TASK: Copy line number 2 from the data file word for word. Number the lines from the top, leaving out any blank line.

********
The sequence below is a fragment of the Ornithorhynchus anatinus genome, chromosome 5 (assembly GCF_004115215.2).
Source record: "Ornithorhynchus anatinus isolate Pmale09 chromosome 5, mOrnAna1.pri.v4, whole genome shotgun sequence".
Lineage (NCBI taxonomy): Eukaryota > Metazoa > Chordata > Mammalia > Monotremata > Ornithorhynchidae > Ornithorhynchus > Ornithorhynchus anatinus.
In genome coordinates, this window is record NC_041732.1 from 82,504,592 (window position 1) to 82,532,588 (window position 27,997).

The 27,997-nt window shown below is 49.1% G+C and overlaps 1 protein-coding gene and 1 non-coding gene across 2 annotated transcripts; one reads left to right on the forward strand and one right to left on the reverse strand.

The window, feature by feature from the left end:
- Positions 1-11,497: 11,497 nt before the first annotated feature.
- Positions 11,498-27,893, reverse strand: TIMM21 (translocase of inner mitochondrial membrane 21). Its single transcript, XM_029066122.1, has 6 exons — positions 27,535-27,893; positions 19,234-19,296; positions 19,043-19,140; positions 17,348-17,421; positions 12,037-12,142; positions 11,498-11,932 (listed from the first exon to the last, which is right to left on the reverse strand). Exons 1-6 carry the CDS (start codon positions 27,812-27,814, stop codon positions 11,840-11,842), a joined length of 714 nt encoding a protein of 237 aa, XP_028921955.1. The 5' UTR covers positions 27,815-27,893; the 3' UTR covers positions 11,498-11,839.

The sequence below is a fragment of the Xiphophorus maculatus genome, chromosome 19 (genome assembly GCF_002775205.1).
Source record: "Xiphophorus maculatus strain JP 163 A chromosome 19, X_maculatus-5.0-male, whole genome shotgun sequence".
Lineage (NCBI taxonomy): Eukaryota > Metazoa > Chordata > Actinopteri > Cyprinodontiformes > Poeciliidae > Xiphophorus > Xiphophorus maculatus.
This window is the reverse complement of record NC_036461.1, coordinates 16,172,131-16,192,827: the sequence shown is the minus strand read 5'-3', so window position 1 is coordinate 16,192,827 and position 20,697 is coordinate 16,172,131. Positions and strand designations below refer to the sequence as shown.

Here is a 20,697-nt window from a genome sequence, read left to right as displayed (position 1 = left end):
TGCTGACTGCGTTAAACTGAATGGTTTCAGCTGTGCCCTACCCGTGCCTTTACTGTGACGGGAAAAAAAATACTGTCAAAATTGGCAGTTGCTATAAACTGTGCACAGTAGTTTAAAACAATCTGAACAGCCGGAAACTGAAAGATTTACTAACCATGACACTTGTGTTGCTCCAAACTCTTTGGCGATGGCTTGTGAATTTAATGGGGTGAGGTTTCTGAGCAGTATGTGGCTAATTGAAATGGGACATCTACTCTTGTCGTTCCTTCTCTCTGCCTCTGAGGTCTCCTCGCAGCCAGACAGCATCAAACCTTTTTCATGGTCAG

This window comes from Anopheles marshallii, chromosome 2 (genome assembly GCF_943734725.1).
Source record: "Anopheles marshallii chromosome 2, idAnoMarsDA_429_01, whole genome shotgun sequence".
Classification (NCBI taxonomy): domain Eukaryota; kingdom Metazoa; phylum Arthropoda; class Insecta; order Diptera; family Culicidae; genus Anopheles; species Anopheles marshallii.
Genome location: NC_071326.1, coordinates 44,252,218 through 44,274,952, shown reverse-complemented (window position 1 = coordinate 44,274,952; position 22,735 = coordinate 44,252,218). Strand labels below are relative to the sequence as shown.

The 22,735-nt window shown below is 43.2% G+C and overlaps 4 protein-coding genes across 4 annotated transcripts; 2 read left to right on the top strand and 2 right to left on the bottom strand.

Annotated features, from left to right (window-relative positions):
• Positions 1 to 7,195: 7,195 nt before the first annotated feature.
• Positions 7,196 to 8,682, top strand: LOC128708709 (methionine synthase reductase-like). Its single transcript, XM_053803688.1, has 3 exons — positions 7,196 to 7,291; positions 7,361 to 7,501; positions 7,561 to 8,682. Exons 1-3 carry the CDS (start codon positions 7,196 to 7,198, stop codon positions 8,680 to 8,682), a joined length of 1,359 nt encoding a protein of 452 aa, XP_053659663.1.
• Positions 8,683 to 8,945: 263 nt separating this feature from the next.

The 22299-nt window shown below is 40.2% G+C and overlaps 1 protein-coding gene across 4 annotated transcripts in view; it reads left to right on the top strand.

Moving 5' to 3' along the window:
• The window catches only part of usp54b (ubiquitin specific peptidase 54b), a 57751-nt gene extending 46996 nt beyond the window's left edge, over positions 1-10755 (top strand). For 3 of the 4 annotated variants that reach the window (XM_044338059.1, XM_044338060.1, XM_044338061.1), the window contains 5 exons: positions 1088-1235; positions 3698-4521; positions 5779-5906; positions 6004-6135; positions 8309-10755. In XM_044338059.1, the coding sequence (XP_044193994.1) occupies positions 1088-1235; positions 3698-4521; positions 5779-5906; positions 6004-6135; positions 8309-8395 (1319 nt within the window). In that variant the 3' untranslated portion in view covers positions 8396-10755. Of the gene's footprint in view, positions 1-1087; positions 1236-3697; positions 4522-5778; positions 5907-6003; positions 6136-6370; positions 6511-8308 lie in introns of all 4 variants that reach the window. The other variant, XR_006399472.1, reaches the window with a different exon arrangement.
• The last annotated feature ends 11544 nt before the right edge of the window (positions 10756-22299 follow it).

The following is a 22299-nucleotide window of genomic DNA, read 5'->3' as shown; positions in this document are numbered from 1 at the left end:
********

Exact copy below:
Source record: "Ornithorhynchus anatinus isolate Pmale09 chromosome 5, mOrnAna1.pri.v4, whole genome shotgun sequence".